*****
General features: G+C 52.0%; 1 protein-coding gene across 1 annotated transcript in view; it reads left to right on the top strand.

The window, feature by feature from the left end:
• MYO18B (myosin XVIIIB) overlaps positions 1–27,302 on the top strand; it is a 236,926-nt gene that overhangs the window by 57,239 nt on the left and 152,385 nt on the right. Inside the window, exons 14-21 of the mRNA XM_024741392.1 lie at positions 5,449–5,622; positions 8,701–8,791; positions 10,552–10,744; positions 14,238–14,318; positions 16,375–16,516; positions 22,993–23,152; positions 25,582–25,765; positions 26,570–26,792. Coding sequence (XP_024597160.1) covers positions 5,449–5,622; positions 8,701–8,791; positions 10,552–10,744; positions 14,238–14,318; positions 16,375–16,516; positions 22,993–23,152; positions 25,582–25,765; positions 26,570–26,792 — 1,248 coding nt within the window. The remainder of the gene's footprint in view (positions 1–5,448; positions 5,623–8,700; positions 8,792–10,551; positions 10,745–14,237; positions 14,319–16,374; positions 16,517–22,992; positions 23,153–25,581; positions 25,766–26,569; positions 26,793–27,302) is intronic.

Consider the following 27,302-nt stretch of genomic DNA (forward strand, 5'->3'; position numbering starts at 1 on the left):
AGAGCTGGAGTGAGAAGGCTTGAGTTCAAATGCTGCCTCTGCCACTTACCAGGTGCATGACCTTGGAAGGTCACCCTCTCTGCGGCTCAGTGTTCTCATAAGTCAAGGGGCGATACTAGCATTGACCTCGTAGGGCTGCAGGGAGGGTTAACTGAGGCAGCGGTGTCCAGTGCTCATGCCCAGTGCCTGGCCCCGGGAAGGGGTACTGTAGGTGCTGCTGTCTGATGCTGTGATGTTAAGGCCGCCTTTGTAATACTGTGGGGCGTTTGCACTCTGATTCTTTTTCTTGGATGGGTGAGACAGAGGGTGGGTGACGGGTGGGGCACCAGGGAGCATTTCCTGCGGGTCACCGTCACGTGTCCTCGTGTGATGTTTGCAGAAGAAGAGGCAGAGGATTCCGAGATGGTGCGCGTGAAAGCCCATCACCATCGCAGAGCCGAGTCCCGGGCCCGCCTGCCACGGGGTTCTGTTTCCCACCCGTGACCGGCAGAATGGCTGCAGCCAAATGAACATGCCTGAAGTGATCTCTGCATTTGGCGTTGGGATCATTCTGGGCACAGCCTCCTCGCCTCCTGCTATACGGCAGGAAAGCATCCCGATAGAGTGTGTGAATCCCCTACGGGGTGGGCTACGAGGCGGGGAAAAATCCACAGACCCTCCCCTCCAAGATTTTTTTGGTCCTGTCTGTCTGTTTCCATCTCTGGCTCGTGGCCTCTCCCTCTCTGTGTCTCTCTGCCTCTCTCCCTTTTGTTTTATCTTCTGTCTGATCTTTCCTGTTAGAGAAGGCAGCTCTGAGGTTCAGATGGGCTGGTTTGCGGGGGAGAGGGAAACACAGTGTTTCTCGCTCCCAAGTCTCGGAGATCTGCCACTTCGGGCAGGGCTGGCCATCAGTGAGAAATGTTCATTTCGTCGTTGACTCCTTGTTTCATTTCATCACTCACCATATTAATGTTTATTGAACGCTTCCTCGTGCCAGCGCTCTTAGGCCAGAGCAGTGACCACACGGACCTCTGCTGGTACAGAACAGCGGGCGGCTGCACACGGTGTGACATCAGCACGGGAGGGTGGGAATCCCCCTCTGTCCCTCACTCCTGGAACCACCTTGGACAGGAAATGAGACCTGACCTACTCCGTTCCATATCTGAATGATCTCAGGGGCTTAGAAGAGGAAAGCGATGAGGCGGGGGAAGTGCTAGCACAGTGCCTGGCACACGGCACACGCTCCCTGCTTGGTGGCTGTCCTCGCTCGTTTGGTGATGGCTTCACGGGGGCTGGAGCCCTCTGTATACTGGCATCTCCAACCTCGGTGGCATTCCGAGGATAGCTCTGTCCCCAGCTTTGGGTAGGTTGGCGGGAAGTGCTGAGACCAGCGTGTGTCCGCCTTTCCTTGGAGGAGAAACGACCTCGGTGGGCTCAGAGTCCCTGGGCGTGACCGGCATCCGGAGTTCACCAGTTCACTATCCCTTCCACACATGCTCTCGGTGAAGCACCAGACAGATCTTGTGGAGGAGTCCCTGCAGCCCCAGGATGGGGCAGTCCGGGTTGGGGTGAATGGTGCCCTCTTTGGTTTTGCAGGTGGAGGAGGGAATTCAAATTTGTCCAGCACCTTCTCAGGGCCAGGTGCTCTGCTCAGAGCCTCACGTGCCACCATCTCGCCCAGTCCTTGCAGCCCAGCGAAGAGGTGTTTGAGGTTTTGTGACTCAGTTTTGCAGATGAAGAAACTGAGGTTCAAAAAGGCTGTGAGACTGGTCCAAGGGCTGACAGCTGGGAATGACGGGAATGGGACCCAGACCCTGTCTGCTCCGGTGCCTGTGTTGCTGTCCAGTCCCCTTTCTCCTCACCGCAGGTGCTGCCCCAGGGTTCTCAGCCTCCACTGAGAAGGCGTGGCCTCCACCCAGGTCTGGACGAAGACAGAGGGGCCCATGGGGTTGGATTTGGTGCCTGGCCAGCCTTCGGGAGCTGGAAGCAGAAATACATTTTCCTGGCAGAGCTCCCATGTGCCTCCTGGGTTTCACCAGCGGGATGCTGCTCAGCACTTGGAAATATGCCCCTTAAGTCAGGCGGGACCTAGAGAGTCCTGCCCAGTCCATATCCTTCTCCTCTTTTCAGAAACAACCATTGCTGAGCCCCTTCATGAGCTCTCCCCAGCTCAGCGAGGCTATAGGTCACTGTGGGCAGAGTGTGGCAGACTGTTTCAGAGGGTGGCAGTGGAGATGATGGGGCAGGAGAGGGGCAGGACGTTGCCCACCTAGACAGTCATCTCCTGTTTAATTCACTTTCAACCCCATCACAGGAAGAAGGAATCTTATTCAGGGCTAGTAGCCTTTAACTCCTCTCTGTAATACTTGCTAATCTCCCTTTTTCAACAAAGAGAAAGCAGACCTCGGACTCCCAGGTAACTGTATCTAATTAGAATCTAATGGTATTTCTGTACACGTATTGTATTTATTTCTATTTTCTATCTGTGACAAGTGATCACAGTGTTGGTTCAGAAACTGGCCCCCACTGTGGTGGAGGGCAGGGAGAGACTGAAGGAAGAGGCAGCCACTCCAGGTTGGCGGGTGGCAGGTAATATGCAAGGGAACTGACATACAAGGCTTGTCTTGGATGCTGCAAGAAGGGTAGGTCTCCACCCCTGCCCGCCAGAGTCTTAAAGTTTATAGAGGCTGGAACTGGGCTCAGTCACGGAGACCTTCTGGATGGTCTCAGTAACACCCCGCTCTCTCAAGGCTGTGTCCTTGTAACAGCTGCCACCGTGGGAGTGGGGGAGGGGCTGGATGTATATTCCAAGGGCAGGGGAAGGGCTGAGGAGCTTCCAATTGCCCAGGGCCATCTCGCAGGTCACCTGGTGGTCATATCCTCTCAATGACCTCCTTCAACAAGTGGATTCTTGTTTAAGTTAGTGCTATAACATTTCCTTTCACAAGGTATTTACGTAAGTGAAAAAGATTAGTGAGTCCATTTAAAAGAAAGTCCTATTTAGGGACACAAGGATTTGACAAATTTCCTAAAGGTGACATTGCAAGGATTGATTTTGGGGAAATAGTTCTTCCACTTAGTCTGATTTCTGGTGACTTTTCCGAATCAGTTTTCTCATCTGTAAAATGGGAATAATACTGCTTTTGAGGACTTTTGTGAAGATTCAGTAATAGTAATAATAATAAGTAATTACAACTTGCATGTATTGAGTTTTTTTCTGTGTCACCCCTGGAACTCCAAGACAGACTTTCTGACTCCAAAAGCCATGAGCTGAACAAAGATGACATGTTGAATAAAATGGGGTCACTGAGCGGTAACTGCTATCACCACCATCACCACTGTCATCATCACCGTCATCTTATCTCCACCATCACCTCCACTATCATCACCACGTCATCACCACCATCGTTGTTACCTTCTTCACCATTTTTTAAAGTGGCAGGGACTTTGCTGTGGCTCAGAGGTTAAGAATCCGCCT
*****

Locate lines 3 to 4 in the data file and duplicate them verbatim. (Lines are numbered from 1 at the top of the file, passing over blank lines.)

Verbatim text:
• MYO18B (myosin XVIIIB) overlaps positions 1–27,302 on the top strand; it is a 236,926-nt gene that overhangs the window by 57,239 nt on the left and 152,385 nt on the right. Inside the window, exons 14-21 of the mRNA XM_024741392.1 lie at positions 5,449–5,622; positions 8,701–8,791; positions 10,552–10,744; positions 14,238–14,318; positions 16,375–16,516; positions 22,993–23,152; positions 25,582–25,765; positions 26,570–26,792. Coding sequence (XP_024597160.1) covers positions 5,449–5,622; positions 8,701–8,791; positions 10,552–10,744; positions 14,238–14,318; positions 16,375–16,516; positions 22,993–23,152; positions 25,582–25,765; positions 26,570–26,792 — 1,248 coding nt within the window. The remainder of the gene's footprint in view (positions 1–5,448; positions 5,623–8,700; positions 8,792–10,551; positions 10,745–14,237; positions 14,319–16,374; positions 16,517–22,992; positions 23,153–25,581; positions 25,766–26,569; positions 26,793–27,302) is intronic.

Consider the following 27,302-nt stretch of genomic DNA (forward strand, 5'->3'; position numbering starts at 1 on the left):